On 16 December 2021, category five super typhoon Odette made landfall in Siargao, an island off Mindanao. Up until that day, Siargao was known among locals and international tourists as the surfing capital of the Philippines, and was voted by the readers of Condé Nast Traveler as the top Asian island tourist destination months before the typhoon hit (see Readers’ Choice Awards 2021: All the winners – under ‘Best Islands in the World’). Siargao was destroyed, its tourism industry which many relied on decimated, and its infrastructure torn to the ground, leaving most people homeless. In all, there were 407 deaths, and well over 1100 people injured.
I was born in Australia but lived in the Philippines most of my life, so I’ve seen communities here whose lives have been upended due to flooding, and broadly, the effects of climate change. While Australia too experiences such calamities, the major difference is that there’s less funding from both the public and private sectors in the Philippines to support those displaced. Oftentimes, people are left in community centers for months while trying to find somewhere to stay. With limited supply of food to share, hunger is not uncommon.
Seeing this while I was growing up and largely unaffected by these disasters always made me wonder if there was any real long-term solution I could contribute to make the lives of at least one family just a bit easier. To leave the world a better place than when I arrived.
Since grade 4, I was always interested in advocacies related to the environment, raising funds for the NGO One Million Lights which aimed to replace the health-hazardous kerosene lamps with chargeable solar lamps. Last year, having moved back to Australia to continue my in-person studies as a result of the pandemic, I was selected to join the Energy, Environment, and Climate Committee of the NSW Youth Parliament in Australia, representing my electorate of Vaucluse.I applied for the position as it gave me a limited opportunity to use a position of privilege in a first-world country and act as bridge between it and the Philippines in order to bring my unique perspective into conversation in Australia where ideas and assistance can be exchanged. This would benefit not only the Philippines but Australia as well, as climate change solutions benefit not only the local but also the international efforts to reduce global warming. For example, limiting Australia’s coal and garbage exports to third-world nations like the Philippines and instead trying to have Australia address such issues locally, rather than sending away their problems to nations with less resources, I believe, would help both countries in the long run.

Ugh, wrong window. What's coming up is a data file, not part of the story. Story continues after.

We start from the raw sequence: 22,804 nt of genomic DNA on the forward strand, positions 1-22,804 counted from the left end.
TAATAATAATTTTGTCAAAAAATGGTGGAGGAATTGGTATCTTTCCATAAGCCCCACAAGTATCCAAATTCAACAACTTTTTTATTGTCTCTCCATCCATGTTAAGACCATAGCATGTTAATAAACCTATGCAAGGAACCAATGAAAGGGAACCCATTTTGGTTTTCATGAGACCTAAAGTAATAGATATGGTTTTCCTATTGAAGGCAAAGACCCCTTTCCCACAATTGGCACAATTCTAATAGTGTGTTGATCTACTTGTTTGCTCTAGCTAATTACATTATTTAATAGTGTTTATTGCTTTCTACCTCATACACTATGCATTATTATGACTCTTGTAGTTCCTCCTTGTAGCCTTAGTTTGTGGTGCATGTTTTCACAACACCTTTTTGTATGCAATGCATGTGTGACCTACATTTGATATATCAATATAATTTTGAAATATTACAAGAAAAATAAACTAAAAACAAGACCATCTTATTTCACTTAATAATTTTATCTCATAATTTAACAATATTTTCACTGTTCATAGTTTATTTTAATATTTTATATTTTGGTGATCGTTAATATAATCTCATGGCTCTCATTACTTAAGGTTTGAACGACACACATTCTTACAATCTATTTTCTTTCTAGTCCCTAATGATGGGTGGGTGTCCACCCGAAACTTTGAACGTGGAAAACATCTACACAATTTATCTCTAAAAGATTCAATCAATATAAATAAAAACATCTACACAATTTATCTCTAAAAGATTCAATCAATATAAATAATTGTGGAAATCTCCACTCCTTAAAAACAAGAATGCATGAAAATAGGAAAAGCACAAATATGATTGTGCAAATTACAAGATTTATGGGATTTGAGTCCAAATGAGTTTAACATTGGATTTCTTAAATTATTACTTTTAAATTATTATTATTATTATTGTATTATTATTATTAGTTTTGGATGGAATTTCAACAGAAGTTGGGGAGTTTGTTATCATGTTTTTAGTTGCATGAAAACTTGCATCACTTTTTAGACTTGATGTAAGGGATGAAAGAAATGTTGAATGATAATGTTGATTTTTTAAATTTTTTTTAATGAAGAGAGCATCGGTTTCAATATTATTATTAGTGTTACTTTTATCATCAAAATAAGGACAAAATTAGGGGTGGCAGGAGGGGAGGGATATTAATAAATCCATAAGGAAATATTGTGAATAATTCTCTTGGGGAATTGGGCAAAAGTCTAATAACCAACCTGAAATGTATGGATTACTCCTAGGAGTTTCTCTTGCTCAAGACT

In Youth Parliament, I met a delegate from the northern New South Wales city of Lismore who told me about the vast challenges in her area as a result of flooding due to a lack of funding and action despite knowledge of the incoming rainfall. Lismore was especially prone to the effects of continued downpours, its terrain shaped like a bowl serving as water basin. The maximum height of the flooding even reached 14.4 meters at one stage. However, she also spoke about the slow but progressive reconstruction of the town through generous external funding and donations. While Lismore is still some way from how it was, various philanthropic efforts have been made to fund the process.
Drawing on inspiration from Australia, to mark the first anniversary of the Siargao disaster, I started collaborating with the BBDO Guerrero, the Philippine office of the BBDO worldwide ad agency, on Project Re-Dew which aims to raise funds through an online auction of surfboards and surf fin sculptures inspired by popular surfing spots in Siargao, all made out of PET bottles recycled into resin and wooden materials collected from the typhoon wreckage. These art pieces are presented as symbols of hope and regrowth for the people of Siargao.
The online auction in on 4 February 2023, to be hosted by the Gavel&Block ‘art+design’ online auction, with all proceeds going to two beneficiaries: Rise Siargao, an NGO dedicated to rebuilding homes for typhoon Odette victims, and ReMaker Space, a Siargao-based facility that uses upcycling machines to transform plastic waste into sustainable construction solutions.
Like Siargao, Australia has a wide surfing community, sharing a love for a sport and the effects of climate change with the Philippines. To better raise funds I volunteered to spread the message not just here but back in Australia, where I will bring a sample Scrapboard fin in hopes of gaining interested bidders there as well.
It’s through connections, such as these, between nations with vastly different cultures that bring the international community closer together, looking beyond politics and differing ideologies to help one another. In a time of global crises, it is imperative to work together, bringing knowledge drawn from broad experiences to bring about sustainable solutions for the future.
Link to the auction catalogue:
Siargao: ‘Mommy, are we going to survive?’